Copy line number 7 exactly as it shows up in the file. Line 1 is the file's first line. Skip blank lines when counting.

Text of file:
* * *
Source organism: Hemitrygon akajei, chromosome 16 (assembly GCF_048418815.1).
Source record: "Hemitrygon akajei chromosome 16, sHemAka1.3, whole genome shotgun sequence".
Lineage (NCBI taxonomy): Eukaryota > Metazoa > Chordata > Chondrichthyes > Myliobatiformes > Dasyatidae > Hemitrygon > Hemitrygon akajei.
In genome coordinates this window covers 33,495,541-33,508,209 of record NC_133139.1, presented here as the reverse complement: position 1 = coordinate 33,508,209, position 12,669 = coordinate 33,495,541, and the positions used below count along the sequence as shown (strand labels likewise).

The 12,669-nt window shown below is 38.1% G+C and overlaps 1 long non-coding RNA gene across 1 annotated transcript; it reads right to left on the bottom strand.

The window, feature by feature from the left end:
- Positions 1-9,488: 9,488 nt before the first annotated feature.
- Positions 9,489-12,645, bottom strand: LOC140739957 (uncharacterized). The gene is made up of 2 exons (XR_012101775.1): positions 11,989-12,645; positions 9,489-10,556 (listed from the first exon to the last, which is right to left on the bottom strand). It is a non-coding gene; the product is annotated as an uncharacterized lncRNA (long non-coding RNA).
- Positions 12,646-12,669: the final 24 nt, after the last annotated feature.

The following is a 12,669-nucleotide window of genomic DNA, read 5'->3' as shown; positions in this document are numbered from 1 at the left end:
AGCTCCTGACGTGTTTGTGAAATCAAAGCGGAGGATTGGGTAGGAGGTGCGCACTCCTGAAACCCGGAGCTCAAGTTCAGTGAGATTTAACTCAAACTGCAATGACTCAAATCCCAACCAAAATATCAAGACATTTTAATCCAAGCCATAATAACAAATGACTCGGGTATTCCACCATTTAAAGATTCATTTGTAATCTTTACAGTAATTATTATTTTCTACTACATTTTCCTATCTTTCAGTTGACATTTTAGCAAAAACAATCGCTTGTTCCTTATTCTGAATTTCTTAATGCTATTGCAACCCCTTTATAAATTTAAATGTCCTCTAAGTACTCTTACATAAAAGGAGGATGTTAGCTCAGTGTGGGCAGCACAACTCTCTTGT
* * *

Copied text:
- Positions 1-9,488: 9,488 nt before the first annotated feature.